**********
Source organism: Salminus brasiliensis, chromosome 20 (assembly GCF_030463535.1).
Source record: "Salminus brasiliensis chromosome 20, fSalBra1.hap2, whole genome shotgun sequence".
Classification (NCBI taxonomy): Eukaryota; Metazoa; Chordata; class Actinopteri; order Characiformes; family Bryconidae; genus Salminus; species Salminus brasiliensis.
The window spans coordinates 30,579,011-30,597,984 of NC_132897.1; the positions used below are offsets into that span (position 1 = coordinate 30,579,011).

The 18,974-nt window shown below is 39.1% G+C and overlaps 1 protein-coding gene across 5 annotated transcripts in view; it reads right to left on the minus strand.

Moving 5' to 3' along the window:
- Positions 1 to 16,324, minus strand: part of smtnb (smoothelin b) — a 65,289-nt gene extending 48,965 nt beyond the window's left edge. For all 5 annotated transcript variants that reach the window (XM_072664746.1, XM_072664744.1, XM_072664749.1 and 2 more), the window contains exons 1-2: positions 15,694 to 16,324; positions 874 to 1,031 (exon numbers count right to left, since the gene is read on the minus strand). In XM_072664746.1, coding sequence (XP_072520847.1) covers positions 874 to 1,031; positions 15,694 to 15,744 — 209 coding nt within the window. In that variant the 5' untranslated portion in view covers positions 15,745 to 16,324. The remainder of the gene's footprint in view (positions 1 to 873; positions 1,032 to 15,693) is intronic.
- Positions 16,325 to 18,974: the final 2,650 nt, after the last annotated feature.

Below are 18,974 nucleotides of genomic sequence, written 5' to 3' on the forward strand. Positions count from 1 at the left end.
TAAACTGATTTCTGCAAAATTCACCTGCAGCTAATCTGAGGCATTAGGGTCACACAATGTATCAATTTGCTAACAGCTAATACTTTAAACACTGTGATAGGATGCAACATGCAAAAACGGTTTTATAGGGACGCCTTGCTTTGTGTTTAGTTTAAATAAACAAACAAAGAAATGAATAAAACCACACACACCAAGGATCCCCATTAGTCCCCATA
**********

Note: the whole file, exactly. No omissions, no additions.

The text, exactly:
Source organism: Salminus brasiliensis, chromosome 20 (assembly GCF_030463535.1).
Source record: "Salminus brasiliensis chromosome 20, fSalBra1.hap2, whole genome shotgun sequence".
Classification (NCBI taxonomy): Eukaryota; Metazoa; Chordata; class Actinopteri; order Characiformes; family Bryconidae; genus Salminus; species Salminus brasiliensis.
The window spans coordinates 30,579,011-30,597,984 of NC_132897.1; the positions used below are offsets into that span (position 1 = coordinate 30,579,011).

The 18,974-nt window shown below is 39.1% G+C and overlaps 1 protein-coding gene across 5 annotated transcripts in view; it reads right to left on the minus strand.

Moving 5' to 3' along the window:
- Positions 1 to 16,324, minus strand: part of smtnb (smoothelin b) — a 65,289-nt gene extending 48,965 nt beyond the window's left edge. For all 5 annotated transcript variants that reach the window (XM_072664746.1, XM_072664744.1, XM_072664749.1 and 2 more), the window contains exons 1-2: positions 15,694 to 16,324; positions 874 to 1,031 (exon numbers count right to left, since the gene is read on the minus strand). In XM_072664746.1, coding sequence (XP_072520847.1) covers positions 874 to 1,031; positions 15,694 to 15,744 — 209 coding nt within the window. In that variant the 5' untranslated portion in view covers positions 15,745 to 16,324. The remainder of the gene's footprint in view (positions 1 to 873; positions 1,032 to 15,693) is intronic.
- Positions 16,325 to 18,974: the final 2,650 nt, after the last annotated feature.

Below are 18,974 nucleotides of genomic sequence, written 5' to 3' on the forward strand. Positions count from 1 at the left end.
TAAACTGATTTCTGCAAAATTCACCTGCAGCTAATCTGAGGCATTAGGGTCACACAATGTATCAATTTGCTAACAGCTAATACTTTAAACACTGTGATAGGATGCAACATGCAAAAACGGTTTTATAGGGACGCCTTGCTTTGTGTTTAGTTTAAATAAACAAACAAAGAAATGAATAAAACCACACACACCAAGGATCCCCATTAGTCCCCATA